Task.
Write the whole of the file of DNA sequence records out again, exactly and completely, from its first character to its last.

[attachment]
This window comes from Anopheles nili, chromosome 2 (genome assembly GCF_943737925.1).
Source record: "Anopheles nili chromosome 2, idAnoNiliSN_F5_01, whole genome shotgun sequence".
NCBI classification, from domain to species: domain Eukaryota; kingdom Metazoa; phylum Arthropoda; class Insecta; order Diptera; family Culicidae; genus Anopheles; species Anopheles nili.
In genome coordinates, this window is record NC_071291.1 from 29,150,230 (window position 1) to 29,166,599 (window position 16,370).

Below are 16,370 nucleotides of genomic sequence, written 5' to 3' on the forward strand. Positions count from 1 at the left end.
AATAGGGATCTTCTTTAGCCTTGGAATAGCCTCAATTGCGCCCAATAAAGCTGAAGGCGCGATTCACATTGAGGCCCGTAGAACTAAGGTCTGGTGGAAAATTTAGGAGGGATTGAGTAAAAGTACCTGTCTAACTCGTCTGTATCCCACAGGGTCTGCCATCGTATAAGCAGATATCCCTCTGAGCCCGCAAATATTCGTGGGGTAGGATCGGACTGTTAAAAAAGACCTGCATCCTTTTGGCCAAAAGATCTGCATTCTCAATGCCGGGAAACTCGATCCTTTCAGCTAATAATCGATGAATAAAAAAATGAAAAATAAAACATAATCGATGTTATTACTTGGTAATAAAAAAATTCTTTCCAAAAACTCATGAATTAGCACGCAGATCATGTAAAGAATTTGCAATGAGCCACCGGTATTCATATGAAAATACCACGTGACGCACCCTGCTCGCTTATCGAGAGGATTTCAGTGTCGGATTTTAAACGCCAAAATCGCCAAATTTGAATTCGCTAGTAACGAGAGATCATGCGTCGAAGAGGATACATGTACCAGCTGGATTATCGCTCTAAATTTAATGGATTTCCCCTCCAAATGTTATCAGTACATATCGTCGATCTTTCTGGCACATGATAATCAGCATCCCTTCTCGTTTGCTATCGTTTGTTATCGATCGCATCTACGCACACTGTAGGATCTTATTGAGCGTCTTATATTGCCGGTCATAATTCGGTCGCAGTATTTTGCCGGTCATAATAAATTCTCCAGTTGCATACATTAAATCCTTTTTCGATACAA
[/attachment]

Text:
This window comes from Anopheles nili, chromosome 2 (genome assembly GCF_943737925.1).
Source record: "Anopheles nili chromosome 2, idAnoNiliSN_F5_01, whole genome shotgun sequence".
NCBI classification, from domain to species: domain Eukaryota; kingdom Metazoa; phylum Arthropoda; class Insecta; order Diptera; family Culicidae; genus Anopheles; species Anopheles nili.
In genome coordinates, this window is record NC_071291.1 from 29,150,230 (window position 1) to 29,166,599 (window position 16,370).

Below are 16,370 nucleotides of genomic sequence, written 5' to 3' on the forward strand. Positions count from 1 at the left end.
AATAGGGATCTTCTTTAGCCTTGGAATAGCCTCAATTGCGCCCAATAAAGCTGAAGGCGCGATTCACATTGAGGCCCGTAGAACTAAGGTCTGGTGGAAAATTTAGGAGGGATTGAGTAAAAGTACCTGTCTAACTCGTCTGTATCCCACAGGGTCTGCCATCGTATAAGCAGATATCCCTCTGAGCCCGCAAATATTCGTGGGGTAGGATCGGACTGTTAAAAAAGACCTGCATCCTTTTGGCCAAAAGATCTGCATTCTCAATGCCGGGAAACTCGATCCTTTCAGCTAATAATCGATGAATAAAAAAATGAAAAATAAAACATAATCGATGTTATTACTTGGTAATAAAAAAATTCTTTCCAAAAACTCATGAATTAGCACGCAGATCATGTAAAGAATTTGCAATGAGCCACCGGTATTCATATGAAAATACCACGTGACGCACCCTGCTCGCTTATCGAGAGGATTTCAGTGTCGGATTTTAAACGCCAAAATCGCCAAATTTGAATTCGCTAGTAACGAGAGATCATGCGTCGAAGAGGATACATGTACCAGCTGGATTATCGCTCTAAATTTAATGGATTTCCCCTCCAAATGTTATCAGTACATATCGTCGATCTTTCTGGCACATGATAATCAGCATCCCTTCTCGTTTGCTATCGTTTGTTATCGATCGCATCTACGCACACTGTAGGATCTTATTGAGCGTCTTATATTGCCGGTCATAATTCGGTCGCAGTATTTTGCCGGTCATAATAAATTCTCCAGTTGCATACATTAAATCCTTTTTCGATACAA